Environmental Science Classroom: Poems with a Point

The following poems have been approved for use in university environmental science courses.

I have found over my years of teaching that students appreciate a variety of perspectives.  Poets are said to be the sense organs of our species-- often with deep and intuitive understanding of the big picture and the underlying factors associated with complex issues.  They are often able to deliver the lessons more succinctly and memorably than the professors.

The four poems listed below are a few of the ones I have found to be particularly appropriate.  These are not recently published poems, but their themes are even more important and relevant today than when they were written.  I have provided the publication dates for two of them.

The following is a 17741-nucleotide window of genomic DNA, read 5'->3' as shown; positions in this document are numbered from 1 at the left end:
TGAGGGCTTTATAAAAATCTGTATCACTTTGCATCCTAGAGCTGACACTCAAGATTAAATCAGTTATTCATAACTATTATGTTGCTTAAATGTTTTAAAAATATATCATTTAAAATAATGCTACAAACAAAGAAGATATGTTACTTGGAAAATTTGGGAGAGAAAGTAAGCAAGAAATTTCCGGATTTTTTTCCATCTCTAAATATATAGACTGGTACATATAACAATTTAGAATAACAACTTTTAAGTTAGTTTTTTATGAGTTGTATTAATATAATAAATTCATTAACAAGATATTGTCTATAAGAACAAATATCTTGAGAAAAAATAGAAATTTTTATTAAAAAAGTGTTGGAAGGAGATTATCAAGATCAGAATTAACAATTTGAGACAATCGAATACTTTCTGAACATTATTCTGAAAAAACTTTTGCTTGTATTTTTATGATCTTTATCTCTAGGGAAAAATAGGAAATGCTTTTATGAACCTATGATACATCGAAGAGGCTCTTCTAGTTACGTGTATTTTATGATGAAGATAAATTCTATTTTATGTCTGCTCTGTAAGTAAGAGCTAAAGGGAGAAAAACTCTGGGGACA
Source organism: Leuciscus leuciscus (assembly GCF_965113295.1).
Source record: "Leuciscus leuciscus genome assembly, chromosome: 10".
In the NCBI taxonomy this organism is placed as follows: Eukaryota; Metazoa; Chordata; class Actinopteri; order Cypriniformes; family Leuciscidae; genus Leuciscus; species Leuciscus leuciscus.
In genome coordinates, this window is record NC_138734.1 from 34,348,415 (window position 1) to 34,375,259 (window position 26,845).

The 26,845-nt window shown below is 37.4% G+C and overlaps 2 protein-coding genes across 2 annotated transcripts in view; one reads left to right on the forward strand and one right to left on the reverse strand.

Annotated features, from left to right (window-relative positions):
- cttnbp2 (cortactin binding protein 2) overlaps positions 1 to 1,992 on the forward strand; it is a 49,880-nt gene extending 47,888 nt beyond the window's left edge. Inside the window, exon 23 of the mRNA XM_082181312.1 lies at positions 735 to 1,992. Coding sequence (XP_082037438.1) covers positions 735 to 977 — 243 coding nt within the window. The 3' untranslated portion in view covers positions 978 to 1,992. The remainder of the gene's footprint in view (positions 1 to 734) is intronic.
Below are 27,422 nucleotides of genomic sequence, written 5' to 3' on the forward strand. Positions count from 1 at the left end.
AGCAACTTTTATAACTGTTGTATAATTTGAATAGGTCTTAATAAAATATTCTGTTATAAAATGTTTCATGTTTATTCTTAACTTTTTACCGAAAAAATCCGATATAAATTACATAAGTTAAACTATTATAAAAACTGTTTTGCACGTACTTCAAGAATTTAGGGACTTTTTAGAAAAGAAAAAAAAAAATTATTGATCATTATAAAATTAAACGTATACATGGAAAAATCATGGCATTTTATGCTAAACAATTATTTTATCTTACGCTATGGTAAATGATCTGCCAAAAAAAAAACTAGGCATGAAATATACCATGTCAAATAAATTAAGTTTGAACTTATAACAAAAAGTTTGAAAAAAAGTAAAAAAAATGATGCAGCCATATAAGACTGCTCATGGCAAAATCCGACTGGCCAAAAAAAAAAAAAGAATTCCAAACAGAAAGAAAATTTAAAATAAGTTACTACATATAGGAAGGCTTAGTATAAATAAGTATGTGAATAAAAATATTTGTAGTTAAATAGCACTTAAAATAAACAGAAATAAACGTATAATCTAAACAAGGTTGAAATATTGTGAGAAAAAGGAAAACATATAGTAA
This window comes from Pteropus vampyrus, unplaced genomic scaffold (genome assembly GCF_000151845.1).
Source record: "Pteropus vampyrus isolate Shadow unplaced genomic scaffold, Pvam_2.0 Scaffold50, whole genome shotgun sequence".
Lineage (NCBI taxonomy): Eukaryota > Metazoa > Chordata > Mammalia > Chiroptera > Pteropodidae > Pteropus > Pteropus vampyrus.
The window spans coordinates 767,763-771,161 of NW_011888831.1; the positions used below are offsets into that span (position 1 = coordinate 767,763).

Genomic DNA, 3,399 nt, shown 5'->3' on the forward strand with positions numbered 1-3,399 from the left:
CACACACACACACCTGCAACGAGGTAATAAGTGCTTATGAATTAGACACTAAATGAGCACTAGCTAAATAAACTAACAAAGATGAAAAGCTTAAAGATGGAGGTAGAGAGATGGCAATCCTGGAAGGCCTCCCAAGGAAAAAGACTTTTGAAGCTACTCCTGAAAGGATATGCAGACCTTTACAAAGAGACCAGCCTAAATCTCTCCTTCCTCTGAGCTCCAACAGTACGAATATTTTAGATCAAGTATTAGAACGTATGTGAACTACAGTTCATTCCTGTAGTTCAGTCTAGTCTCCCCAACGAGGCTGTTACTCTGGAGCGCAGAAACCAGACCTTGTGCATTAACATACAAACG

Your assignment:  Read these poems, then begin writing your own.

"The Flight"  1930.  (Rudyard Kipling)-- describes the displacement of wildlife by human disturbance.

"The Purse-Seine"  1937 (Robinson Jeffers)-- describes the vulnerability of urban populations. Consider that today about 54% of the world's 7 billion people live in urban settings, that by 2050 about 74% of the predicted 9.6 billion people will be urban, and that by 2100, 99% (according to the UN) of the expected 10 billion humans on Earth will be urban-dwellers.  

"The Wages of History" (Wendell Berry)-- a humble poem of agricultural land abuse and the challenges that lie ahead.

"For the Children" (Gary Snyder)-- down-to-Earth advice for tomorrow.